N. P. Stathoulopoulos | Brooklyn, NY | 06/15/2001
(5 out of 5 stars)
"This was one of the first drum 'n' bass albums I ever picked up, and in many ways it has spoiled me. I always find myself returning to the very smooth beats of Coxon and Wales. They do quite a bit with the form on this album, and they have proven to be one of the most interesting drum 'n' bass acts around. There's the Morricone-esque "Midwest", the throb of "Pan", and the dark and sinister "Roger Tessier". This is a really smooth, fine album that one can play straight through. May not suit hard jungle fans, but offers a very nice palette of sounds in what many think is a severely limited genre."
What? You don't have this already?
FlangeMechanism | 03/26/2002
(5 out of 5 stars)
"This is it, man. This is the one. If you searched Amazon for years after this you could not find an album richer or more exciting or more compelling. (Well ... okay. Not counting Orbital's In Sides.)
The formula is simple but perfect: driving beats and throbbing bass with futuristic and eerily dream-like sound effects. And spine-tingling atmosphere, laid on with a trowel. There are no words and no sunlight in this world, and you can't always see everything, but what you can see is just as intense as the title implies. Exhilarating, suspenseful pursuit and escape in a grim future--that's 68 Million Shades in a nutshell. There's a lot of old-school jungle elements, but writing this off as jungle is like calling Mount Everest a hill. No one ever did it like this, and (now that jungle seems passe and deep house and downtempo are the flavors du jour) no one will probably ever do it like this again.
"Take 1," my favorite track of the album, starts it off big with stark piano chords, in-your-face beats, clattering percussion, and an avalanche of less identifiable but very cool sounds, pulsing in a thrilling chase theme. Then the ante goes higher with the epic "Midwest," my favorite track of the album, with its synth crashes, wiggling electric guitar, and atmospheric washes that soar into ever higher and broader vistas. Amazing.
"60 Seconds," with its moody, blatting sax and sultry she-wants-it vocal sample, sounds like a warm-up for Masses. It's just an okay track, an idea that didn't reach full life until it was redubbed for Versions.
It's a close call, considering how packed this album is with highs, but for me "Pan" is the apex. There are 455 seconds in this track and I love every last one of them. I love every individual element that makes this track what it is. I love the whistling ambience that sounds like the breath of night, I love the underwater chimes and the Predator's ominous rattle, I love the tsst-tsst cymbal action and the nonchalant drumming, I love the funky bassline, I love the halo and percolating atmosphere effects, and I love, at the very end, the alarm clock that rings and seems to awaken me out of a dream that was taking place in the center of my own soul. Man.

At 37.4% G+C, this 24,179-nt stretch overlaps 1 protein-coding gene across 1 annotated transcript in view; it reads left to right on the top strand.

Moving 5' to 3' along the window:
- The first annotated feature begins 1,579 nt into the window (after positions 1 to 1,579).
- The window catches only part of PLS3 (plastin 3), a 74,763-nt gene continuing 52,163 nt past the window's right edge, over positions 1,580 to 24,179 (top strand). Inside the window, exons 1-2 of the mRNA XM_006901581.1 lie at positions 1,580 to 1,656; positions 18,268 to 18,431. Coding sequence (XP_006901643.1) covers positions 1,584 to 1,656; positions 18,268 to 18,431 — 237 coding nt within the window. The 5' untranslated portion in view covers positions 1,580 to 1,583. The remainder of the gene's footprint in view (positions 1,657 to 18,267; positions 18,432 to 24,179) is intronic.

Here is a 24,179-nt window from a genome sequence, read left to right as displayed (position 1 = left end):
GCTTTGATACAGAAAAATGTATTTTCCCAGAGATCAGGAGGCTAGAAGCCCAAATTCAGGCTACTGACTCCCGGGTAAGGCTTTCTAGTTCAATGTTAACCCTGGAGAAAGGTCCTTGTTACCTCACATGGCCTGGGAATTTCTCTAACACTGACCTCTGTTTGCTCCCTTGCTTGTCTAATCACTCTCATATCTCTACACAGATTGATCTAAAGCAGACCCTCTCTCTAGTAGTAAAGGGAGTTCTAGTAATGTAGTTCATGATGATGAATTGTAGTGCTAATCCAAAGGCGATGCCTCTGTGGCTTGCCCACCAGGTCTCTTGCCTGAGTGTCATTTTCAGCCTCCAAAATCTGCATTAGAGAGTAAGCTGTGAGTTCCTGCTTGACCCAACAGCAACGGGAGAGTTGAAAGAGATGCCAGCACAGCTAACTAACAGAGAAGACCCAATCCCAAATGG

Things get breakneck again with "Plates," which is my favorite track of the album, and calls to mind images of a hovercraft chasing a speederbike down a suspended, neon-lit highway. Among the compelling samples is an ethereal bell-like effect that seems like the voice of the night, and I'm perpetually enamored with what it has to tell me. Who needs daylight, anyway?
"Bar," with its brass and speeding-locomotive strings, joins "60 Seconds" in taking a playful break from all the serious chase-scene themes. When I hear this song I envision a tall, statuesque redhead in purple satin pajamas, being filmed through a purple filter against a white background, shutting her eyes and smiling contentedly as she grooves to the shuffling bassline.
A lot of the neon goes out and things get truly dark with "Eesti" (if the titles have anything to do with the content of the tracks themselves, I've never noticed it), which calls to mind images of hordes of ratlike creatures scurrying under a stormy sky. Actually, what I really associate this with is Lud, the Tick-Tock Man, and Blaine the Mono from Stephen King's The Waste Lands.
"Roger Tessier" is still darker, and "Island," while faster-paced, doesn't shed much light.
And then comes, yes, my favorite track of the album, "Suspensions." A piano chord strikes eerily again and again, then quickens with another chord, then builds slowly with strings and drums and bass into the ultimate nightmare. This is the longest track of the album and doesn't have quite as many elements as some of the others, but the elements that are there brim with power and the track as a whole is nothing short of utterly sublime. A terrifying epic. Halfway through the beats cut out and the strings and bass descend like fingertips pulling tracks into the foggy moisture on a cold windowpane while the piano corkscrews like a drugged moth, and my spine tingles so tightly it makes me convulse.
I got this album five years ago and I've been scouring electronica ever since, looking for something to equal it, since, alas, SHJ's subsequent five LPs went off in increasingly different directions. If you're on the same quest, let me say that their first album, There Are Strings, and 68MS's remix album, Versions, are indispensable. After that you should try Justice's Viewpoints, Orbital's In Sides, and (if you can find it) Skylobby's A Very Special Long-Playing Record. Platinum Breakz, the first King of the Jungle collection, and Dieselboy's albums aren't bad either. If you find anything else that compares, let me know."